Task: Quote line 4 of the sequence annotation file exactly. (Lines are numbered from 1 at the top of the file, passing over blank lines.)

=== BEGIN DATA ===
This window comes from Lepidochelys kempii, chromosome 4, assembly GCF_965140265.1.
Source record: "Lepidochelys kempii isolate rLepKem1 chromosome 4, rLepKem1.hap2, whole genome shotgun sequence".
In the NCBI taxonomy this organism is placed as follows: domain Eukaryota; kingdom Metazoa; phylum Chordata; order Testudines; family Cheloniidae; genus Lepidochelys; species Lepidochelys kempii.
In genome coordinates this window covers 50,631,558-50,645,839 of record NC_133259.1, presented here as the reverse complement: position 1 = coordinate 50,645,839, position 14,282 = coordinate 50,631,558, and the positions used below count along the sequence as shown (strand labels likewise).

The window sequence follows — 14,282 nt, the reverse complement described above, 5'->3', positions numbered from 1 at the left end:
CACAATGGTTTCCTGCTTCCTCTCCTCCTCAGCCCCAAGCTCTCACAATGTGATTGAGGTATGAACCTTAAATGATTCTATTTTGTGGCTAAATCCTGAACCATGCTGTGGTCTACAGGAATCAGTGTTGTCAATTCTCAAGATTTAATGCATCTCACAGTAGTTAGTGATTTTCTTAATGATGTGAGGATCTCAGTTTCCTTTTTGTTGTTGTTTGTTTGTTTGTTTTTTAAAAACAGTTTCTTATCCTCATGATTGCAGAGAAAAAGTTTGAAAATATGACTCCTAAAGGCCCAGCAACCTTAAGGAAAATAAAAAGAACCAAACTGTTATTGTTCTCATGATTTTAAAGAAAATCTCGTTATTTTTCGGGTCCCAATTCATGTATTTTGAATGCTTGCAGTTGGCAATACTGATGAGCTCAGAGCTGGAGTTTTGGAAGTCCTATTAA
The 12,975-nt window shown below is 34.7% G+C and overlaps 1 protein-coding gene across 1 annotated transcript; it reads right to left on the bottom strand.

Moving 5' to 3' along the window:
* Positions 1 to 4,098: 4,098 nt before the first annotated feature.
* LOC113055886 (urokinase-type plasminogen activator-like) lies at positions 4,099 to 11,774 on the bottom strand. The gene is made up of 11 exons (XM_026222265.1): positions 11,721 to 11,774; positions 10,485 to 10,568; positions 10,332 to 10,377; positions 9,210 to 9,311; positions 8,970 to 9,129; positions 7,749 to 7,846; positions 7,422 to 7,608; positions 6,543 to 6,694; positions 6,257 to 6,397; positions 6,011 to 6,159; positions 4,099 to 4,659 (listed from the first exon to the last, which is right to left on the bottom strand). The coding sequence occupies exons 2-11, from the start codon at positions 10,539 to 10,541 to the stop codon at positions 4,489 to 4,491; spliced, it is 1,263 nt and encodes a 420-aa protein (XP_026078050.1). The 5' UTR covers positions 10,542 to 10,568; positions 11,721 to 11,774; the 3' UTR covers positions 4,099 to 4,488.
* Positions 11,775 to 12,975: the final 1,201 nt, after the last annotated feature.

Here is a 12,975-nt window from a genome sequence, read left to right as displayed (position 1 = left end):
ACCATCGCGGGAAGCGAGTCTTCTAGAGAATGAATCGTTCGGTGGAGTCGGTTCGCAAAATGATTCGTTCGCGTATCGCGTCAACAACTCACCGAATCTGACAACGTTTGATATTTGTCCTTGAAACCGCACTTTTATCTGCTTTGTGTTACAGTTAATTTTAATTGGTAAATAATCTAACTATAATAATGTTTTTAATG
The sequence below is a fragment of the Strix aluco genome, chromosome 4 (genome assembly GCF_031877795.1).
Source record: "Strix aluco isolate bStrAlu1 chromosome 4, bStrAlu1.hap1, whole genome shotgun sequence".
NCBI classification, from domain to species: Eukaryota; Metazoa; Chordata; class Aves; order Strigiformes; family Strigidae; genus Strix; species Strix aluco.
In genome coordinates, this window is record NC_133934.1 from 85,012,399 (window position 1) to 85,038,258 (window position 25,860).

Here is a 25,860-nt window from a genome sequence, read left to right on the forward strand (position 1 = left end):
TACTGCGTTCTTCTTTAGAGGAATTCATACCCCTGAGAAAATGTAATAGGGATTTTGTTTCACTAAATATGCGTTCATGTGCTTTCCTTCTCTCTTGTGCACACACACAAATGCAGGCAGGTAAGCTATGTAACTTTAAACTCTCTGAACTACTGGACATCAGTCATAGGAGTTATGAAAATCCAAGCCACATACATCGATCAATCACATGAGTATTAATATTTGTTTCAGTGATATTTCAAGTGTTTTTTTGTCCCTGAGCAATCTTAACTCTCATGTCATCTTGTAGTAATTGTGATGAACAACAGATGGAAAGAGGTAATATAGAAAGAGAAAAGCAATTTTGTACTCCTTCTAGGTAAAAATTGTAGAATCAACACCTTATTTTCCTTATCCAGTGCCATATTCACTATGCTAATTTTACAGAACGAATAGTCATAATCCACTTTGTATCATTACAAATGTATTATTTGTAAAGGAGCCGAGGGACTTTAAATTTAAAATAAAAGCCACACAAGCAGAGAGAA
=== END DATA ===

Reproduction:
In genome coordinates this window covers 50,631,558-50,645,839 of record NC_133259.1, presented here as the reverse complement: position 1 = coordinate 50,645,839, position 14,282 = coordinate 50,631,558, and the positions used below count along the sequence as shown (strand labels likewise).